Goering’s Brother Saved Jews’

Albert Goering, the brother of Nazi mastermind Hermann who planned the murder of millions of Jews, risked his life to save Jews in the Holocaust.

Tzvi Ben Gedalyahu, | updated: 09:48

Albert Goering - the good brother
Albert Goering - the good brother
Israel news photo

While Nazi mastermind Hermann Goering was planning the deaths of millions of Jews, his brother Albert used his family name to save Jews from the evil regime, a new book called ”Thirty-Four” reveals.

The story of Albert Goering was little known until the appearance of the book by William Hastings Burke, who relates several details of Albert’s heroic deeds for the first time. His story had been shoved into obscurity, despite documents in British archives.

The Nazis' “Final Solution” disgusted Albert, who opposed the Nazi regime from its early days, even braving the daring act of refusing to return the Nazi salute when he worked in the Exports Department during the German occupation of Czechoslovakia. After death camps were built, he drove to a camp, where he acted heroically in loading hundreds of Jews into a truck and freeing them in forests.

Albert served time in prison after the war because his last name was enough for investigators to refuse to accept his story as true. He eventually was freed after a further probe unearthed personal testimony from Jews whom he saved. Jews who remembered or heard of his life-saving deeds helped him to survive after his release from jail until he died in Munich in 1966.

In his book, Burke relates that Albert reputedly was fathered by a wealthy Jewish Austrian doctor who had an affair with Goering’s mother. Hermann, who eventually directed the Luftwaffe and suggested himself as a replacement for Hitler towards the end of the Nazi regime, was the opposite of Albert’s quiet and sensitive personality.

While Hermann (pictured) was a national celebrity after he won aerial battles in World War I and commanded the Gestapo police in 1933, Albert fled to Austria to escape the regime. Burke relates that in Vienna, Albert saw Nazis forcing old Jewish women to scrub floors. He took the place of one of the women and also scrubbed. The incident was glossed over when SS forces intervened and saw his papers with his last name, which he used several times to escape certain death for helping and saving Jews.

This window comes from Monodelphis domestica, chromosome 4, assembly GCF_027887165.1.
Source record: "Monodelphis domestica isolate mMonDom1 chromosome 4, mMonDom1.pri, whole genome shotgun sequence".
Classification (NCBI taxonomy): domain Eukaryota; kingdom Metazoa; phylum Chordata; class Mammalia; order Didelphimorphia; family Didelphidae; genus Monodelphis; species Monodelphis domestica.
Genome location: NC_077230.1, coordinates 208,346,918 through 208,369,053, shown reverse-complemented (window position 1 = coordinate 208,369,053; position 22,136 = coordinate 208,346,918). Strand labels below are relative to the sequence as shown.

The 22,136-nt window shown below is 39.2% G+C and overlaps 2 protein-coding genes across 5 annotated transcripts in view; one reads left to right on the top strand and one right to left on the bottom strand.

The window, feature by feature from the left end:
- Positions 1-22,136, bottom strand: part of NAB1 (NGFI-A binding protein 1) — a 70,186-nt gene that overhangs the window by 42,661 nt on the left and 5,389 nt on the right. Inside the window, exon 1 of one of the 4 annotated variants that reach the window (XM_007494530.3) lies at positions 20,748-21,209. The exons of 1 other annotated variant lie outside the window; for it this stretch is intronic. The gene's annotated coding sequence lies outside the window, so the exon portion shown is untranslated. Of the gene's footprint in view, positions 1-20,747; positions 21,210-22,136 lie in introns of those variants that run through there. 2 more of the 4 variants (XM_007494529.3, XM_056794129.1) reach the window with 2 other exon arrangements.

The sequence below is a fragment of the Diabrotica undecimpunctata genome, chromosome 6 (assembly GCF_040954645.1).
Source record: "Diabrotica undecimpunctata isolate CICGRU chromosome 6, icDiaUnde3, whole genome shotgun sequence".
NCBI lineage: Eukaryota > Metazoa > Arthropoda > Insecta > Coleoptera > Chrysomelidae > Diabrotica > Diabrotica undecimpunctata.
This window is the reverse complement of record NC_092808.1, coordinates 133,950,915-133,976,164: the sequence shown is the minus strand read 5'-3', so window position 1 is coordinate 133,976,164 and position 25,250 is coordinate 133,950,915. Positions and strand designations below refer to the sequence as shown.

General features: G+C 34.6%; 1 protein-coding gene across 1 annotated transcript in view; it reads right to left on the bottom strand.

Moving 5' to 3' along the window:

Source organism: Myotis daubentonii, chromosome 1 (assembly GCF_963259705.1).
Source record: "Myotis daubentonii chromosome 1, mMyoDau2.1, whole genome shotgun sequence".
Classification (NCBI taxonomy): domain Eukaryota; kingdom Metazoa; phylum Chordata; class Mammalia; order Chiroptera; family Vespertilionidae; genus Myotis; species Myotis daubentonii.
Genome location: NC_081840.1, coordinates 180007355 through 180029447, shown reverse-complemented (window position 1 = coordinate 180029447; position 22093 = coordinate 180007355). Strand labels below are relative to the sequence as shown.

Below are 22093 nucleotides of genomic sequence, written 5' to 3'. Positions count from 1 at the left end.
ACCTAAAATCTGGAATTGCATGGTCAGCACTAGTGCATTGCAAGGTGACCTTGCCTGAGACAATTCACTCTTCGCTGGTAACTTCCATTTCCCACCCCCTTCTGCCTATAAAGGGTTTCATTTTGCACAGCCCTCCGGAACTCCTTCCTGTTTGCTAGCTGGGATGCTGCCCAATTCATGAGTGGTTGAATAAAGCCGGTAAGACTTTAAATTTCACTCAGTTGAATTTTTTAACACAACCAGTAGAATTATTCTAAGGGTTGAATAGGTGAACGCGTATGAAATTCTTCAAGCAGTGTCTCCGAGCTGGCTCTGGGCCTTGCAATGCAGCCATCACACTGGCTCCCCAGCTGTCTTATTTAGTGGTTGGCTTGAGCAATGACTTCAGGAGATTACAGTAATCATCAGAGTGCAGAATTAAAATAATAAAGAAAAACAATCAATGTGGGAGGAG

Albert and Hermann “were political and ideological rivals on the streets, but in their private world, they remained devoted brothers,” Burke wrote in “Thirty-Four,” which is the number on Albert’s list of Jews whom he saved.

During a family holiday, when Albert heard the news of the Nazi occupation of Austria that included shipping an elderly archduke of the Austrian royal family to the Dachau death camp, his brother Hermann offered him one wish. Albert wrote, 'I wished for the immediate release of the old Archduke.” Hermann freed the royal family member the following day, and Albert wrote him down as number 12 on his list.

Hermann’s fondness for Albert resulted in the cancellation of an order for his arrest. However, after Albert used a large truck to rescue Jews from a death camp, the Nazi regime issued an order to kill him. Albert fled to a safe house. After the war, he presented himself to American authorities.

Hermann committed suicide, and Albert eventually rejoined his family until he died of cancer.